UK Recruiting

Five big recruiting questions as Kentucky basketball enters offseason of uncertainty

Top basketball recruit Matthew Hurt talks about UK, Duke, Kansas and UNC

Five-star basketball recruit Matthew Hurt talks about Kentucky, Duke, Kansas and North Carolina. He will announce a college decision April 19.
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Five-star basketball recruit Matthew Hurt talks about Kentucky, Duke, Kansas and North Carolina. He will announce a college decision April 19.

Another Kentucky basketball season is finished, and another offseason of uncertainty is here.

The Wildcats will likely lose a few underclassmen along with the departure of graduate transfer Reid Travis. Three UK players — PJ Washington, Keldon Johnson and Tyler Herro — are projected as first-round NBA Draft picks.

While the wait begins for those stay-or-go decisions, John Calipari and his coaching staff will try to add to their current four-player recruiting class of Dontaie Allen, Keion Brooks, Tyrese Maxey and Kahlil Whitney.

Here’s what to watch for in the coming weeks:

Who else will commit?

It’s not a matter of if Kentucky will add any more players to this incoming group, it’s a matter of how many new recruits will join the UK program this off-season. The Cats are expected to lose four or five (or maybe more) from their current list of nine scholarship players, which is already four below the maximum allowed.

Calipari is unlikely to go into next season with all 13 scholarships spoken for, but the UK coach hasn’t gone into a season with fewer than 10 scholarship players since the 2012-13 campaign, when they lost Nerlens Noel to injury and ended up missing the NCAA Tournament.

The Cats have just two remaining targets in the 2019 recruiting class — perimeter forwards Matthew Hurt and Jaden McDaniels — but they’ll entertain graduate transfer options, and it’s possible a player or two from the 2020 class could jump to 2019 and end up in Lexington this summer.

Last year, Reid Travis didn’t commit until June 20, and Ashton Hagans didn’t announce his reclassification until June 15. UK’s roster situation is likely to remain unsettled for a while longer.

Any more McDonald’s All-Americans?

Maxey and Whitney were both at last week’s McDonald’s All-American Game, and they were joined by five uncommitted all-star players.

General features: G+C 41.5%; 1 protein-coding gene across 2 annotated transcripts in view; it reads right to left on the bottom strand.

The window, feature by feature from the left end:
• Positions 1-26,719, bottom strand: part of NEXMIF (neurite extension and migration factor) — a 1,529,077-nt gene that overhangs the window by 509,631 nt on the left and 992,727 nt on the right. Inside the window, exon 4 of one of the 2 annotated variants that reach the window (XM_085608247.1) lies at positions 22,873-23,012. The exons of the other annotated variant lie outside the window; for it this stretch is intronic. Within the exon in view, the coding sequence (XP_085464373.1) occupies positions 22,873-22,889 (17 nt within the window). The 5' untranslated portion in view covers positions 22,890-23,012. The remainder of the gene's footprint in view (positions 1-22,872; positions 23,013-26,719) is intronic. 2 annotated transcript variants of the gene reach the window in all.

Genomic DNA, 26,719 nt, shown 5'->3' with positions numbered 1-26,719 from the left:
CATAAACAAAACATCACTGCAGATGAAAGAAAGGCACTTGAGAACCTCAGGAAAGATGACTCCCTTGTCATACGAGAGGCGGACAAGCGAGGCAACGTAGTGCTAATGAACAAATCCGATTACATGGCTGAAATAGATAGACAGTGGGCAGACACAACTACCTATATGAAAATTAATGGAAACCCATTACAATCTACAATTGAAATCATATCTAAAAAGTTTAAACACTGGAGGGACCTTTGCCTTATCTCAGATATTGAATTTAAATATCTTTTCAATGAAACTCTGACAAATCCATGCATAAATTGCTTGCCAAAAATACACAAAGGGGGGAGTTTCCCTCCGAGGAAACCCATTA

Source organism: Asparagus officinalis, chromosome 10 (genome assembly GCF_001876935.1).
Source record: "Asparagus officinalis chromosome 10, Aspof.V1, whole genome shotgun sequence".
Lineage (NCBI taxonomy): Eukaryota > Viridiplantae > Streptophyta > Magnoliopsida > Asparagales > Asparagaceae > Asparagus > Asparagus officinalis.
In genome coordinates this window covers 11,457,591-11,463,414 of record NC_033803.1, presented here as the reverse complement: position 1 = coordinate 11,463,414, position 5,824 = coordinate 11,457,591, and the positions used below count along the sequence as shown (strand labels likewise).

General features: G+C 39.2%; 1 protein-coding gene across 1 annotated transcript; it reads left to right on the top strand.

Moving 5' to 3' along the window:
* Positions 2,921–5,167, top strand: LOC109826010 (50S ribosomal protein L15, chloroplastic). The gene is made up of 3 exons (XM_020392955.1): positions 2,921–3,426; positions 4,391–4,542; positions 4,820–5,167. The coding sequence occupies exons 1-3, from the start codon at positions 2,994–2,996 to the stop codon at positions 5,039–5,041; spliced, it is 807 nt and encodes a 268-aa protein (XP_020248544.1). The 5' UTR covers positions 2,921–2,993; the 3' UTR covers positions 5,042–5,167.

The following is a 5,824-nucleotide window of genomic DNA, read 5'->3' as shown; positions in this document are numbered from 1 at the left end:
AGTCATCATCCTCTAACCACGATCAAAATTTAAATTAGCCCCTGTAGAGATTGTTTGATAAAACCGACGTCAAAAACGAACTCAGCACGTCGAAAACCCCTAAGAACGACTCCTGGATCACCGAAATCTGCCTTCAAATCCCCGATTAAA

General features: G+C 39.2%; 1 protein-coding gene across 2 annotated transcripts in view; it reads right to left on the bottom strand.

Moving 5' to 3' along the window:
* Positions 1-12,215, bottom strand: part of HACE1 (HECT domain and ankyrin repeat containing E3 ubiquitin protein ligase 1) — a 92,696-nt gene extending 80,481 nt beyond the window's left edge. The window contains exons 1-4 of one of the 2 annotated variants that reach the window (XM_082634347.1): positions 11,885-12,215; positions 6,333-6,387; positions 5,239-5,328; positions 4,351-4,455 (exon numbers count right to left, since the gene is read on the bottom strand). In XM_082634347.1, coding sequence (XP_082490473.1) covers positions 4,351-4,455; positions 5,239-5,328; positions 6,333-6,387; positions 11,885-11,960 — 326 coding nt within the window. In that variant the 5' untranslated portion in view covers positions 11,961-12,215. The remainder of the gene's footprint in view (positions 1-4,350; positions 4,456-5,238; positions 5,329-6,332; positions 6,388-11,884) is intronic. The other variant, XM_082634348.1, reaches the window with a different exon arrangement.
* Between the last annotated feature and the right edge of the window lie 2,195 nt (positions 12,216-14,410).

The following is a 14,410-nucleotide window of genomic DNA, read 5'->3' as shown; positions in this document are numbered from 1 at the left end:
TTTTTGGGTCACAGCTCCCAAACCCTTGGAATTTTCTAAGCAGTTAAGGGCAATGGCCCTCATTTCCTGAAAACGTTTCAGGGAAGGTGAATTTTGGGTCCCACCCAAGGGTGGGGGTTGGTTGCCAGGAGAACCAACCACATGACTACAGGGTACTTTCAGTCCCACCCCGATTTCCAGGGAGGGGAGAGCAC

Three of those players — point guard Cole Anthony and forwards Trendon Watford and Precious Achiuwa — either haven’t heard from Kentucky in months or never got any interest from the Cats. So they’re out.

The other two — Hurt and McDaniels — still have UK placed prominently on their lists.

From the talk on the sidelines at the McDonald’s Game events last week, Hurt might be the most likely of that duo to end up in Lexington. The 6-foot-9 forward — and top-notch outside shooter — from Minnesota is expected to pick either UK, Duke, Kansas or North Carolina on April 19. Duke has received the most buzz in his recruitment over the past couple of weeks, but some smart recruiting insiders are saying not to count out UK, which looks to be the Blue Devils’ top competition at this point.

McDaniels — described by Maxey and many of his other peers as “a quiet guy” — is now widely expected to stay home in Seattle and play for the Washington Huskies, though there’s always the chance he could throw a curve ball and pick Kentucky, which he has described as his “dream school” growing up. There’s no date set for his decision.

Nate Sestina, left, a graduate transfer who is expected to be in Lexington for a UK visit this week, averaged 15.8 points and 8.5 rebounds this season for Bucknell. Marco Garcia AP

Another graduate transfer?

Calipari raved last week about Reid Travis and what he meant to the UK program after leaving Stanford last summer. After Sunday’s loss, Travis’ teammates showered him with praise in the postgame locker room, talking about how much of an impact the 23-year-old veteran leader had on their lives on and off the court.